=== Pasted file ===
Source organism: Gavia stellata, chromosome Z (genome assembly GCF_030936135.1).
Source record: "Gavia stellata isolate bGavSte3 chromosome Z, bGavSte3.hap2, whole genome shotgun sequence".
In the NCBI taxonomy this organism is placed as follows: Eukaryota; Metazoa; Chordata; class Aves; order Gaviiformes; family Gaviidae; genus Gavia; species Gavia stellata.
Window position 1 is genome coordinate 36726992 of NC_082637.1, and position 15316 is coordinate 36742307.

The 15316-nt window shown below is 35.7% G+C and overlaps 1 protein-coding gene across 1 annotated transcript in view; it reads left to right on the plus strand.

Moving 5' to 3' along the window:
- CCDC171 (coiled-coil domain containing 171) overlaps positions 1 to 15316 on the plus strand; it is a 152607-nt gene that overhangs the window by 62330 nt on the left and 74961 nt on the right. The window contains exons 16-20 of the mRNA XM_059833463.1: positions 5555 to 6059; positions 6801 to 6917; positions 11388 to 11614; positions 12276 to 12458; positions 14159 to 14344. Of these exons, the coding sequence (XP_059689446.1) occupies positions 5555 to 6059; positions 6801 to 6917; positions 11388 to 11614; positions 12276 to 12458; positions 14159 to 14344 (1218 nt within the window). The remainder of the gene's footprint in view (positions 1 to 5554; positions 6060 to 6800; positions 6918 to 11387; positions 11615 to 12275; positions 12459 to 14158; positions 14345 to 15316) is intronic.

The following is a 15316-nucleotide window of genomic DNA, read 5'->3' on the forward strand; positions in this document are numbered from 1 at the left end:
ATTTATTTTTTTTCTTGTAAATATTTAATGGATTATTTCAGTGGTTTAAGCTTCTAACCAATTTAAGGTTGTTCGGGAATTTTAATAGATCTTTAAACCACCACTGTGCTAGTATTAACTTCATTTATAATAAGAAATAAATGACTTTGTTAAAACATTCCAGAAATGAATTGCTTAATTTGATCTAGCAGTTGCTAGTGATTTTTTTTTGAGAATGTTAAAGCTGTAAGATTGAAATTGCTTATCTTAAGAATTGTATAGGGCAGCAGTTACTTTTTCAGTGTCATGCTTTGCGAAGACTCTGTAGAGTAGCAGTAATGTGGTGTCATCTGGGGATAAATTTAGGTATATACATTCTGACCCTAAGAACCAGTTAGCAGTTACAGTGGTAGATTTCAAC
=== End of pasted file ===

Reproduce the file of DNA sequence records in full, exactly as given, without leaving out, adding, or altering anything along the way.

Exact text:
Source organism: Gavia stellata, chromosome Z (genome assembly GCF_030936135.1).
Source record: "Gavia stellata isolate bGavSte3 chromosome Z, bGavSte3.hap2, whole genome shotgun sequence".
In the NCBI taxonomy this organism is placed as follows: Eukaryota; Metazoa; Chordata; class Aves; order Gaviiformes; family Gaviidae; genus Gavia; species Gavia stellata.
Window position 1 is genome coordinate 36726992 of NC_082637.1, and position 15316 is coordinate 36742307.

The 15316-nt window shown below is 35.7% G+C and overlaps 1 protein-coding gene across 1 annotated transcript in view; it reads left to right on the plus strand.

Moving 5' to 3' along the window:
- CCDC171 (coiled-coil domain containing 171) overlaps positions 1 to 15316 on the plus strand; it is a 152607-nt gene that overhangs the window by 62330 nt on the left and 74961 nt on the right. The window contains exons 16-20 of the mRNA XM_059833463.1: positions 5555 to 6059; positions 6801 to 6917; positions 11388 to 11614; positions 12276 to 12458; positions 14159 to 14344. Of these exons, the coding sequence (XP_059689446.1) occupies positions 5555 to 6059; positions 6801 to 6917; positions 11388 to 11614; positions 12276 to 12458; positions 14159 to 14344 (1218 nt within the window). The remainder of the gene's footprint in view (positions 1 to 5554; positions 6060 to 6800; positions 6918 to 11387; positions 11615 to 12275; positions 12459 to 14158; positions 14345 to 15316) is intronic.

The following is a 15316-nucleotide window of genomic DNA, read 5'->3' on the forward strand; positions in this document are numbered from 1 at the left end:
ATTTATTTTTTTTCTTGTAAATATTTAATGGATTATTTCAGTGGTTTAAGCTTCTAACCAATTTAAGGTTGTTCGGGAATTTTAATAGATCTTTAAACCACCACTGTGCTAGTATTAACTTCATTTATAATAAGAAATAAATGACTTTGTTAAAACATTCCAGAAATGAATTGCTTAATTTGATCTAGCAGTTGCTAGTGATTTTTTTTTGAGAATGTTAAAGCTGTAAGATTGAAATTGCTTATCTTAAGAATTGTATAGGGCAGCAGTTACTTTTTCAGTGTCATGCTTTGCGAAGACTCTGTAGAGTAGCAGTAATGTGGTGTCATCTGGGGATAAATTTAGGTATATACATTCTGACCCTAAGAACCAGTTAGCAGTTACAGTGGTAGATTTCAAC